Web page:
OHIO VALLEY — Though Mason County began Friday with six confirmed COVID-19 cases, by the end of the day, it had seven, as reported by the West Virginia Department of Health and Human Resources (DHHR).
As of 5 p.m. on Friday, there had been 15,101 residents tested for COVID-19, with 574 positive, 14,527 negative and five deaths, according to DHHR.
Confirmed cases per county are: Barbour (4), Berkeley (89), Boone (1), Braxton (1), Brooke (3), Cabell (21), Fayette (3), Greenbrier (3), Hampshire (3), Hancock (7), Hardy (2), Harrison (28), Jackson (23), Jefferson (46), Kanawha (82), Lewis (2), Logan (8), Marion (32), Marshall (6), Mason (7), McDowell (4), Mercer (8), Mineral (3), Monongalia (78), Monroe (1), Morgan (5), Nicholas (2), Ohio (21), Pendleton (1), Pleasants (1), Preston (6), Putnam (10), Raleigh (5), Randolph (3), Roane (2), Taylor (3), Tucker (3), Tyler (3), Upshur (3), Wayne (17), Wetzel (3), Wirt (2), Wood (18), Wyoming (1).
As case surveillance continues at the local health department level, it may reveal that those tested in a certain county may not be a resident of that county, or even the state as an individual in question may have crossed the state border to be tested. Such is the case of Putnam and Roane counties, stated DHHR on Friday.
As of Thursday, five known cases of COVID-19 in Mason County were believed to be community acquired while one person had a history of international travel. Due to the late update of the numbers on Friday, and press times, information on whether or not the seventh confirmed case of COVID-19 was community acquired or travel-related will be included in an upcoming edition.
As previously reported, upon receiving a positive report, the Mason County Health Department:
– Contacts the patient, gathers information on patient’s contacts and advises patient to quarantine to home and gives guidelines on the length of time to quarantine, depending on each case.
– The MCHD will notify each contact and advise them what length of time they need to be quarantined or not.
– The MCHD will closely monitor all persons involved with the positive case.
Also on Friday, during Gov. Jim Justice’s press briefing, it was announced each of West Virginia’s 55 counties will receive a grant in the amount of $100,000 to utilize at their discretion to reward “hero pay” for the various front line personnel and first responders involved in the effort.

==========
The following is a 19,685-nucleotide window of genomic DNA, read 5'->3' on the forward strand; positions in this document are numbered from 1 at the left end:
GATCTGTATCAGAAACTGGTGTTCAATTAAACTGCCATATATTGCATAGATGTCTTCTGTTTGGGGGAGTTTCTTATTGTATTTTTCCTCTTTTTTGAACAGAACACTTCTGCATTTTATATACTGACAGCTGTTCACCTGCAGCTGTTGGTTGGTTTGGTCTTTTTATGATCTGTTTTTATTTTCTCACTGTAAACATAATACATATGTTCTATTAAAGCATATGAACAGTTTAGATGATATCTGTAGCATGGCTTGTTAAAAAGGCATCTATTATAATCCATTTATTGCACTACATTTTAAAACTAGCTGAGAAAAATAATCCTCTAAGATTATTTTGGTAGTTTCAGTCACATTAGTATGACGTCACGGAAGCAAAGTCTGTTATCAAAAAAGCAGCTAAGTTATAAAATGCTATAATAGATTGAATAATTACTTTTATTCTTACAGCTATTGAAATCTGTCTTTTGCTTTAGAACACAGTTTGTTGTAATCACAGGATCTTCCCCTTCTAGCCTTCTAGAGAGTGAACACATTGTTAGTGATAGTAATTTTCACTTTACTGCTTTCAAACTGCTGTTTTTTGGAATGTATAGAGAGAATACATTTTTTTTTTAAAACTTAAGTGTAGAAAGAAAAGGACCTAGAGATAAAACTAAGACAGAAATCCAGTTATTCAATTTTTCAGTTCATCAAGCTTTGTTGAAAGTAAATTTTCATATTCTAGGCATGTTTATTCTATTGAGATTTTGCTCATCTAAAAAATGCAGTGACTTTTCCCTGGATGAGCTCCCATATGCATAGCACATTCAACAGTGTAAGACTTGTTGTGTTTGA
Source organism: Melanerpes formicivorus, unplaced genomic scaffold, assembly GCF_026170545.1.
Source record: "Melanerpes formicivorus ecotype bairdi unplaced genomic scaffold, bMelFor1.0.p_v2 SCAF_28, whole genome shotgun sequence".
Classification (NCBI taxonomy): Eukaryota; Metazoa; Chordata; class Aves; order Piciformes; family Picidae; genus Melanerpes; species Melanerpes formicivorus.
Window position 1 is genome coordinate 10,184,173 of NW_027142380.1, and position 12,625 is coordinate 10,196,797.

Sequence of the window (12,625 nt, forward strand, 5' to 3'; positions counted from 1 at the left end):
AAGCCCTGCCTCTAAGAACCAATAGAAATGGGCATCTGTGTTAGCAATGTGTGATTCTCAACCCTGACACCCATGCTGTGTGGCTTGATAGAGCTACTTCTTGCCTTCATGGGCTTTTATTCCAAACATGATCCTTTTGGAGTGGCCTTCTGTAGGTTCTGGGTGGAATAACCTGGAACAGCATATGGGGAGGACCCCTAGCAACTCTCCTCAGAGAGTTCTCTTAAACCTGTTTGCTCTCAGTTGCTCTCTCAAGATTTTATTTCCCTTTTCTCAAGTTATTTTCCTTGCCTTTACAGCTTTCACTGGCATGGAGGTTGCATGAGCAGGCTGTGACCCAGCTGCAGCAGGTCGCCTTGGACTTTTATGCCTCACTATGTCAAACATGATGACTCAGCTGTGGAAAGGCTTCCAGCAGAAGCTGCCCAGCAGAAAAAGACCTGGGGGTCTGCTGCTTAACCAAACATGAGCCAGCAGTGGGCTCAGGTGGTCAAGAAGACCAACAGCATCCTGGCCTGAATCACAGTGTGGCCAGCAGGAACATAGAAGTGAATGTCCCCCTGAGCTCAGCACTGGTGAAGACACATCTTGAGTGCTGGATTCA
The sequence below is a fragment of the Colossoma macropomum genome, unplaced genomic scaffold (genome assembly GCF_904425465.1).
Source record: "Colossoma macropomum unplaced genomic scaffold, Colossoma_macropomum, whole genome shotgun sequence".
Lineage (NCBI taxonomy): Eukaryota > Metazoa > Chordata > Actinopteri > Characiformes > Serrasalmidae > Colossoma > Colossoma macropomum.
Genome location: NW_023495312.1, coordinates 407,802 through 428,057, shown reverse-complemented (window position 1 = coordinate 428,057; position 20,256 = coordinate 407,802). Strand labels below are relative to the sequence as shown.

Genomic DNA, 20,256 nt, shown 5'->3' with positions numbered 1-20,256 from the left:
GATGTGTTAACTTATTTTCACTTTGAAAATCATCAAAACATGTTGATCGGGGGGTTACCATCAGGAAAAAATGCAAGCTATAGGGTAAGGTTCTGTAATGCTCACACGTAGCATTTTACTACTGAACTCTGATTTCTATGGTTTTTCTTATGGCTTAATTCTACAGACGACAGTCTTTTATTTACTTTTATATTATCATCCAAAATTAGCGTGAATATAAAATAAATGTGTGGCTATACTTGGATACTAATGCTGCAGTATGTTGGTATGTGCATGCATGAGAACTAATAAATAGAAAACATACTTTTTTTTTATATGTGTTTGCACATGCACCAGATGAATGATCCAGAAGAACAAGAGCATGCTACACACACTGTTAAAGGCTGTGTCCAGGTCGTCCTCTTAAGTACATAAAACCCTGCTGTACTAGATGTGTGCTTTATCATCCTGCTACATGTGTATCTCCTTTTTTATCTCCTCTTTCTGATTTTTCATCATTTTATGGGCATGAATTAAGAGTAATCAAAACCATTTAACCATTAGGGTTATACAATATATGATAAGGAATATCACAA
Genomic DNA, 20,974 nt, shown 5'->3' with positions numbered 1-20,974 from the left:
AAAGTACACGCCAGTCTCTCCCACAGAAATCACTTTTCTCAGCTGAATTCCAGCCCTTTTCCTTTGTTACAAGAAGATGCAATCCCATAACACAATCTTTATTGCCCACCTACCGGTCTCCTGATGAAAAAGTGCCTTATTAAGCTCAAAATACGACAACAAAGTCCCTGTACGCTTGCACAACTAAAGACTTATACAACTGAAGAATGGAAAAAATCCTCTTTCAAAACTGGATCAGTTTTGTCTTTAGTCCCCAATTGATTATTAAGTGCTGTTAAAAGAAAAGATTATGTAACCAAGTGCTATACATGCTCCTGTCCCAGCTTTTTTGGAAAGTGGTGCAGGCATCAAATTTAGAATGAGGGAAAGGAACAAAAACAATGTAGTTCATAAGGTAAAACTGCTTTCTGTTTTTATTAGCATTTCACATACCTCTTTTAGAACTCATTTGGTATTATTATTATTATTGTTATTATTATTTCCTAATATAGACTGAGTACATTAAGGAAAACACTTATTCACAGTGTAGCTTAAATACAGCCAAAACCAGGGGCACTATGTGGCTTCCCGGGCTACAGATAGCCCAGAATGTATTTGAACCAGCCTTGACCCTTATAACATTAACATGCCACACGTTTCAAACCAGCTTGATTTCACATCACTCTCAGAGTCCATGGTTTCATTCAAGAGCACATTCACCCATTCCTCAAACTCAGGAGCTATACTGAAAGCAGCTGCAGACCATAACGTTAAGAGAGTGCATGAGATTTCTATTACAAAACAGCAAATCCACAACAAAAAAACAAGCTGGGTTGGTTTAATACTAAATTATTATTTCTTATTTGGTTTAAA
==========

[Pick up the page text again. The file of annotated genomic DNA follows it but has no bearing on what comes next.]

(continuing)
Gov. Justice also announced on Friday that a grant will be given to the West Virginia National Guard to issue $500 to each member that has been activated to serve during the pandemic.
A letter to President Donald J. Trump was prepared by Gov. Justice just prior to Friday’s briefing and in it, he is seeking the authority to use some of the $1.25 billion in funds from the federal CARES Act to “reward first responders and other front line workers that have been putting in countless hours” as well.
Gov. Justice also signed an Executive Order adding Cabell, Ohio, Wayne, and Wood counties to the list of community clusters for the spread of the virus. The order gives local health departments in those counties the authority to further restrict and tighten rules on social distancing and essential services.
During the briefing, Dr. Clay Marsh, COVID-19 Czar, reported that projections now reflect that the number of deaths have dropped from initial reports of around 500 to a new count of 74.
Justice said Friday that West Virginians continue to do “an excellent job of slowing the spread of COVID-19” and asked them to continue to take precautions as the state nears the peak of the pandemic.
Cases of COVID-19 in Gallia and Meigs counties in Ohio remained unchanged as of Friday evening.
To date, Gallia County has reported four confirmed cases of COVID-19, all of which are community spread. Gallia County has seen three individuals hospitalized and one death.
Meigs County continues to have one confirmed case, with the person having not required hospitalization. The Meigs County case is a case of community spread.
A total of 84 or Ohio’s 88 counties have reported cases as of the Friday afternoon update from the Ohio Department of Health. The remaining counties in Ohio without a confirmed case in Ohio are Vinton, Hocking, Noble, Harrison and Putnam.
In nearby and neighboring counties in Ohio, Jackson County, has two confirmed cases, one of which has required hospitalization. Athens County has three confirmed cases, including one death. Lawrence County has 15 confirmed cases, with two hospitalizations. Washington County has 35 confirmed cases with three hospitalizations and one death.
Information provided by DHHR, ODH and the office of Gov. Jim Justice.